“He’s got a really good feel for the ball club,” said Brent Suter, a Brewers left-hander. “When we come home from road trips, he reduces the workload. Or he adds work if necessary. He has really good pulse energy, for example when he has to talk – talking to the team – or when he has to leave the club alone. It’s a bit instinctive, but it also comes from playing in the big leagues for 15 years. “

Although Counsell said he didn’t give it much thought while playing, former Brewers general manager Doug Melvin said that other counsels often viewed counsels as a potential manager because of his experience, personality, and intelligence.

“You can put all of that on a list, but the only thing that stood out is the respect he showed all of his team-mates,” said Melvin. “Whenever I talked to people in the game, he was always one of the most respected team-mates who accepted nothing less than trying to win every day.”

The management thought came more to Counsel’s mind in 2011, his last season on the field when he was 41, scored .178 for the Brewers and was “a really bad player” in his opinion. He stayed on the Milwaukee list in part because Melvin appreciated the influence of Counsel in the clubhouse.

Counsel didn’t know how long it would be before he became a manager or if it was going to happen. His goal was to serve in a leadership position for an organization, but his loyalty was to his home team.

“I felt like it would be my job to support baseball in Milwaukee after I finished playing,” he said. “I didn’t know that it would necessarily be. I feel really lucky that it is like that. I have always felt responsible for it and enjoy this responsibility. “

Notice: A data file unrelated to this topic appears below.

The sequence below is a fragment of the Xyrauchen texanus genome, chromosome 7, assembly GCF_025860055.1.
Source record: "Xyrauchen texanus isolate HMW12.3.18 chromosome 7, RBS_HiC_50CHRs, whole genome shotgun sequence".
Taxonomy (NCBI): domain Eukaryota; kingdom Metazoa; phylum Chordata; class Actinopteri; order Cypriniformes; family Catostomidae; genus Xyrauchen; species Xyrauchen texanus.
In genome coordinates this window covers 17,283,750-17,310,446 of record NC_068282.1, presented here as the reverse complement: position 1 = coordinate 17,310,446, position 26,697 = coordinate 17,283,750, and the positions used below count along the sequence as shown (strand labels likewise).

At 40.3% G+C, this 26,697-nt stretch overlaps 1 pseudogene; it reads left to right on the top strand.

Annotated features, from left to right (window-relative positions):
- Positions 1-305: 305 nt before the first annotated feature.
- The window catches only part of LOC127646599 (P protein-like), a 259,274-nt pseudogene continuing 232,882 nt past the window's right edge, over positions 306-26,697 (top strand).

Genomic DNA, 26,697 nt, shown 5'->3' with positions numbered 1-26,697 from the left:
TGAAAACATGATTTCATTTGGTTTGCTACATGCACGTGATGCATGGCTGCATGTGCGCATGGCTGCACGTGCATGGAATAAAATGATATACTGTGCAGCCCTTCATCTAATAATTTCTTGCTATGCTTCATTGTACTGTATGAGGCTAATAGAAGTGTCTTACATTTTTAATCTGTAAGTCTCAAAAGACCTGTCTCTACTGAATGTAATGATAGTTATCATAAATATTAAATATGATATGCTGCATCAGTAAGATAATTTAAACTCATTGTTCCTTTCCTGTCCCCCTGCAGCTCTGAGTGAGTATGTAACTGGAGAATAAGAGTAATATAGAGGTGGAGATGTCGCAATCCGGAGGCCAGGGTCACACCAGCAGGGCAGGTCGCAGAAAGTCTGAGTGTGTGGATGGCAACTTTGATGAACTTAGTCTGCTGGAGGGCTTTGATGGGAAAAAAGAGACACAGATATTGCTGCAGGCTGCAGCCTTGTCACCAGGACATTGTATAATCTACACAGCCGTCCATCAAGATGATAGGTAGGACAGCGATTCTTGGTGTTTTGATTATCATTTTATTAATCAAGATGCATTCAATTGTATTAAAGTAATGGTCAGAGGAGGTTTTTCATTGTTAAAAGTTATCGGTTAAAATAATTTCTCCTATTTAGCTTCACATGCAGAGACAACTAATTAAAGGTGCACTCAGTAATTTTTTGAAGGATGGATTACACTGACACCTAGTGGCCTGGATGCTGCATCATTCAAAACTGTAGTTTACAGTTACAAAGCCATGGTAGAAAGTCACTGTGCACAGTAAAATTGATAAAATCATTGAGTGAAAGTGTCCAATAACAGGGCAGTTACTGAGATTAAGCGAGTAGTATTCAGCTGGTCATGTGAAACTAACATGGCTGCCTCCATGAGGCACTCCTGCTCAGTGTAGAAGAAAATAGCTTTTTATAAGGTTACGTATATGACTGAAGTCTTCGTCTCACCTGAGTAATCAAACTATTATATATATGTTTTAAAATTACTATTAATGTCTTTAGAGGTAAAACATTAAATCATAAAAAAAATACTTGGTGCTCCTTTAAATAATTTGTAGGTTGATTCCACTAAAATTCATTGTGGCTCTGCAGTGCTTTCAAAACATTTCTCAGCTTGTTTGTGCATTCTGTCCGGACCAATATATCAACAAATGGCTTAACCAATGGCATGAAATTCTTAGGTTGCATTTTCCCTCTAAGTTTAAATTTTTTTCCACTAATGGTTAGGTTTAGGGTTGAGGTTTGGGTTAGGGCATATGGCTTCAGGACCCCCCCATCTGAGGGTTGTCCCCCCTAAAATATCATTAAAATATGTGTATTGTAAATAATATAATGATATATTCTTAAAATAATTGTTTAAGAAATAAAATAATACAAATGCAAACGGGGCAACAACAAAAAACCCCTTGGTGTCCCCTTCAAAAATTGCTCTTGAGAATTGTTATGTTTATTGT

Counsel grew up and still lives in Whitefish Bay, a parish 15 minutes north of Brewers Stadium. He is a proud graduate of Whitefish Bay High, where he met his future wife and all four of their children will end up going to school. His high school field and Little League Park where he once played both bear his name. His number 19 jersey number has been withdrawn.

He played for the Brewers for six seasons. After his retirement, he returned to Melvin’s front office as a special assistant in 2012. Three years later, Melvin hired Counsel as a manager.

“He knows how important the Brewers are to Milwaukee,” said Jeff Margolis, who grew up at Counsel and was the best man at his wedding. He later added, “As much as it would mean to anyone to be the Brewers manager, it means more to Craig.”

Calling Counsell “a Midwestern kid,” Counsell said Counsell still cut his lawn with a ride-on mower given to him by Hall of Fame seamstress Trevor Hoffman, a former teammate. Years ago, after a game day in Milwaukee, Counsell was at his 30th high school meeting.

On the field, Counsell has been recognized for both his tactical and interpersonal skills, the latter of which is more important nowadays as front offices play an increasingly important role in the way games are played. Counsel underlines the change of the demanding position and is the longest-term manager in the NL